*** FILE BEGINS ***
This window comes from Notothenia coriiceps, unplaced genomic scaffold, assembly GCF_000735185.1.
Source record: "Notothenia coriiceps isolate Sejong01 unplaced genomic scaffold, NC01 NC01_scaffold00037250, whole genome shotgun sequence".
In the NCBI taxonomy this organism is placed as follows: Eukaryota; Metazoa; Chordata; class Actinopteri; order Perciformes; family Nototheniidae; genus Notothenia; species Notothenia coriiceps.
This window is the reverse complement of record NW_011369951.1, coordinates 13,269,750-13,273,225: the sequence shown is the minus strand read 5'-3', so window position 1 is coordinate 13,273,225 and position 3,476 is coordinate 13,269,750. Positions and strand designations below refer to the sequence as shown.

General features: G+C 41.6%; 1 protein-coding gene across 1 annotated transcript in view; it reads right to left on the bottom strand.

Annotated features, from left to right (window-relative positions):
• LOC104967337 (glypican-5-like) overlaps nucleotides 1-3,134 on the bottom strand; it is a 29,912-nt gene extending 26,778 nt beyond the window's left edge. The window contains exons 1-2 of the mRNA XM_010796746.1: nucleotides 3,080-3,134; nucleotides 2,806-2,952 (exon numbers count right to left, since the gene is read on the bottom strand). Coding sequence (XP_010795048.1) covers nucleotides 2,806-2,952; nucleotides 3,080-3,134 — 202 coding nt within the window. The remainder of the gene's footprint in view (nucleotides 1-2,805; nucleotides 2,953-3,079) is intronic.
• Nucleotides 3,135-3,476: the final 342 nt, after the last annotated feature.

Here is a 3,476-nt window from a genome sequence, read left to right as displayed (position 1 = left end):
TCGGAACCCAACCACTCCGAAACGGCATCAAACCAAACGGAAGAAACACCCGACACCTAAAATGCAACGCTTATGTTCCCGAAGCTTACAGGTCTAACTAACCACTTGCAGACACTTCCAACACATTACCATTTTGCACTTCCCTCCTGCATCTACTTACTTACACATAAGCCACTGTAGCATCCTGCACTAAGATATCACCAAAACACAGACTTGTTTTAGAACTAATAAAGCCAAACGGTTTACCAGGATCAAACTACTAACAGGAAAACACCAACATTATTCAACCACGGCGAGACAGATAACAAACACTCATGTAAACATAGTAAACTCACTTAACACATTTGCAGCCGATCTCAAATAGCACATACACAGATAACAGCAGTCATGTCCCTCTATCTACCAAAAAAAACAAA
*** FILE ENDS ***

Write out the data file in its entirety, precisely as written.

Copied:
This window comes from Notothenia coriiceps, unplaced genomic scaffold, assembly GCF_000735185.1.
Source record: "Notothenia coriiceps isolate Sejong01 unplaced genomic scaffold, NC01 NC01_scaffold00037250, whole genome shotgun sequence".
In the NCBI taxonomy this organism is placed as follows: Eukaryota; Metazoa; Chordata; class Actinopteri; order Perciformes; family Nototheniidae; genus Notothenia; species Notothenia coriiceps.
This window is the reverse complement of record NW_011369951.1, coordinates 13,269,750-13,273,225: the sequence shown is the minus strand read 5'-3', so window position 1 is coordinate 13,273,225 and position 3,476 is coordinate 13,269,750. Positions and strand designations below refer to the sequence as shown.

General features: G+C 41.6%; 1 protein-coding gene across 1 annotated transcript in view; it reads right to left on the bottom strand.

Annotated features, from left to right (window-relative positions):
• LOC104967337 (glypican-5-like) overlaps nucleotides 1-3,134 on the bottom strand; it is a 29,912-nt gene extending 26,778 nt beyond the window's left edge. The window contains exons 1-2 of the mRNA XM_010796746.1: nucleotides 3,080-3,134; nucleotides 2,806-2,952 (exon numbers count right to left, since the gene is read on the bottom strand). Coding sequence (XP_010795048.1) covers nucleotides 2,806-2,952; nucleotides 3,080-3,134 — 202 coding nt within the window. The remainder of the gene's footprint in view (nucleotides 1-2,805; nucleotides 2,953-3,079) is intronic.
• Nucleotides 3,135-3,476: the final 342 nt, after the last annotated feature.

Here is a 3,476-nt window from a genome sequence, read left to right as displayed (position 1 = left end):
TCGGAACCCAACCACTCCGAAACGGCATCAAACCAAACGGAAGAAACACCCGACACCTAAAATGCAACGCTTATGTTCCCGAAGCTTACAGGTCTAACTAACCACTTGCAGACACTTCCAACACATTACCATTTTGCACTTCCCTCCTGCATCTACTTACTTACACATAAGCCACTGTAGCATCCTGCACTAAGATATCACCAAAACACAGACTTGTTTTAGAACTAATAAAGCCAAACGGTTTACCAGGATCAAACTACTAACAGGAAAACACCAACATTATTCAACCACGGCGAGACAGATAACAAACACTCATGTAAACATAGTAAACTCACTTAACACATTTGCAGCCGATCTCAAATAGCACATACACAGATAACAGCAGTCATGTCCCTCTATCTACCAAAAAAAACAAA